|PHOTO CREDIT: FIA.com|
Q: Question to all of you to start with. There was confirmation this week that the Italian Grand Prix will remain on the Formula 1 calendar for at least another five years. How important is it to for the sport to retain races and tracks like this one?
Mattia BINOTTO: Obviously we are very happy with the announcement at first because the Italian Grand Prix – and we believe this obviously as Ferrari but for the sport and the fans – having one race in Italy is key. Fundamental. We’ve celebrated this season the 90th season of Scuderia Ferrari but as well the 90th year of the Italian Grand Prix – so it is something which is part of the F1 history and we cannot miss it.
Franz TOST: I think it’s very important and really good news that Monza stays in the calendar because, as we all know, Monza is an essential link to Formula 1, to the history of Formula 1 with highlights but also with tragedies. For me, Monza is one of the most important tracks regarding the history, like Silverstone – there should also be one race in Germany – like Monaco, Spa. These are the tracks where, in Europe we have to have races because the history matters to us.
Claire WILLIAMS: I would totally agree with what everybody has said already. Monza is a historic race; the Italian Grand Prix should remain on Formula 1’s calendar. As much as it’s great to have all these new tracks we’re going to in lots of far-flung places across the world, Formula 1 having races remaining in its heartland is absolutely critical to our sport. It’s a wonderful track. The fans here are fantastic – as much as predominantly they’re Ferrari fans, I know there are a few Williams fans in the crowd as well, and that’s great. There’s nothing better than racing in places where you have so many fans turn up to cheer you on.
Mario ISOLA: I cannot add a lot more. Monza is our real home race because the company is half an hour from here, so on top of the reasons mentioned by them, I fully agree. It’s feeling at home, it’s great for the fans, great for everybody, so happy to have Monza in the calendar for a long time.
Feeling at home – stay at home as well?
MI: Yes, sleeping at home, not at a hotel. Fantastic.
Aldo COSTA: I can give you the petrolhead answer. It has been my first circuit as a fan, where to see a Formula 1 race, and then, yeah, career has developed with Minardi, Ferrari, Mercedes, a lot of memories. It has been an incredible story around this circuit, and I’m very happy that it will be kept for the future.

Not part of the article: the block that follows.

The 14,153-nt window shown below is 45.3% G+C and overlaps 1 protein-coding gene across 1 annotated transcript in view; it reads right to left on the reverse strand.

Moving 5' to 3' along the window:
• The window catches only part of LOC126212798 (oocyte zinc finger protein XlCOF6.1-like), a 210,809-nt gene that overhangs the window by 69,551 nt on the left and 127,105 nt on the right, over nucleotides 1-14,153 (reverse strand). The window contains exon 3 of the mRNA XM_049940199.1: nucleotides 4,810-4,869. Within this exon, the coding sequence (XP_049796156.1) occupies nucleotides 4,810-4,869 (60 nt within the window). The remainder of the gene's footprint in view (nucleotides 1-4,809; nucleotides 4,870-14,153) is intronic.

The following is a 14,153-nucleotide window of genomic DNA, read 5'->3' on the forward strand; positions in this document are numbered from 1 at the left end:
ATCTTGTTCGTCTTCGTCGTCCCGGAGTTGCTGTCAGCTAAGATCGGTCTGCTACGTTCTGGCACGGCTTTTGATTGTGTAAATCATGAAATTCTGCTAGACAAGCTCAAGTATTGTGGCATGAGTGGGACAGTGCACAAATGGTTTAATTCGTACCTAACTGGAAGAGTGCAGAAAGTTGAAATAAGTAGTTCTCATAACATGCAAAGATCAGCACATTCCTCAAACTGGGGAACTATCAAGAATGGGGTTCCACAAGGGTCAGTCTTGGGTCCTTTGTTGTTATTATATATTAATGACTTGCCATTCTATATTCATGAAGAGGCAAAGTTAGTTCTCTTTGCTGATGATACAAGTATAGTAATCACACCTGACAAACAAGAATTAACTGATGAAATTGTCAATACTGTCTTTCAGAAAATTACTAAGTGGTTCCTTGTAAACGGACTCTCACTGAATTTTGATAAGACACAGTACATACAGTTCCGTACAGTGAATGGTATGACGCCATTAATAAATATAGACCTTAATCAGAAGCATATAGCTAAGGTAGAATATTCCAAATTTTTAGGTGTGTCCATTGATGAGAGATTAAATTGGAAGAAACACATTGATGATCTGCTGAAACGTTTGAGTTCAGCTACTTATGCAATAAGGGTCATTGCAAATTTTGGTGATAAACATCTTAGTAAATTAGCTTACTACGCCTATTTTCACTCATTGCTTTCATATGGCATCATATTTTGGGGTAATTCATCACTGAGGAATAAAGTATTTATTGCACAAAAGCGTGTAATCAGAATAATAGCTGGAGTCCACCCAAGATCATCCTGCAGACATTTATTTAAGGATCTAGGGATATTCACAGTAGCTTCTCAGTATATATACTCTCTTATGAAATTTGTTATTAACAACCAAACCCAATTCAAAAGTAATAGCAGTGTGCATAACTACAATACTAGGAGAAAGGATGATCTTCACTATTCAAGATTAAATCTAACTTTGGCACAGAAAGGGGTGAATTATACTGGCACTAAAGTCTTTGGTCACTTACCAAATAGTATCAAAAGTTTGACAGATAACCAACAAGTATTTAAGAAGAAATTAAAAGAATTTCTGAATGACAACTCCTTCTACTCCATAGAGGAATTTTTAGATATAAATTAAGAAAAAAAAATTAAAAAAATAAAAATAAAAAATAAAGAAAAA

Q: Staying with you, Aldo, news broke today that you’re joining Dallara next year. Can you just tell us why you’ve made that change, and tell us about the new role as well?
AC: Yes. It has been, of course, a difficult decision. I have spent, until now, eight years in England at Mercedes and it has been really a fantastic experience: a fantastic experience with the people, with the team. In the team you should see which harmony is there and how great is working for the team. Unfortunately my family stayed in Italy and for us it was quite tough, and at the end, I decided to take an opportunity that will allow me to further develop as an engineer and, in the meantime, to stay closer to home. So, coming back to my land and try to develop the Dallara Group to the next step, and try to develop new talents – something that I love. And, I love as well, working on different cars and not only Formula 1. So, fantastic opportunity combined with a different lifestyle and yeah, was a perfect choice for me.
Q: Eight years at Mercedes, as you say, but more than 30 years in Formula One. How do you reflect on your career so far – your Formula 1 career?
AC: yeah, it has been amazing. I have done three big, long cycles. This is what I like. Minardi; Ferrari; Mercedes: building up a team; building up an organisation; building up processes; building up design capabilities. So, yeah, it has been a career, wonderful for me and a lot of nice memories in all the three environments. And now, yeah, I’m starting the fourth long cycle – I hope.
Q: Franz, you spoke last weekend about how you were going to manage Pierre Gasly on his return to Toro Rosso. So, how do you assess his performance at Spa?
FT: He showed in Spa a very, very good race. A very good performance. I think that Pierre is back underway and he will also come up with good results – hopefully here in Monza as well and I am quite positive. Unfortunately here he has to start from the back of the grid because we change the power unit on his car but nevertheless – and Daniil showed it last week in Spa – it’s possible as well, scoring points and starting at the back of the grid. He gets more and more familiar with the car. The team, he knew already. There’s nothing special. And he is making the progress which we expected.
Q: Monza hasn’t been a happy hunting ground for Toro Rosso in the last few years – in the hybrid era. Pierre is at the back but what you do you think you can achieve this weekend with that car?
FT: It depends which weather it is. If it’s wet, I think we’ve a good chance because Daniil was quite happy today with the car and the wet conditions. I hope that we can show this performance as well under dry conditions as it looks like tomorrow – Saturday – will be dry but Sunday could be wet. If we get the set-up together, especially from the aerodynamic side, I think that we are quite competitive because, with the Step 4 engine from Honda, we made a step forward, and therefore I don’t think that we have any disadvantage.
Q: Claire, coming onto you, while we’re talking about performance, we saw your team take a step forward in Hungary a couple of races ago. What can we expect from you this weekend on a very different type of circuit?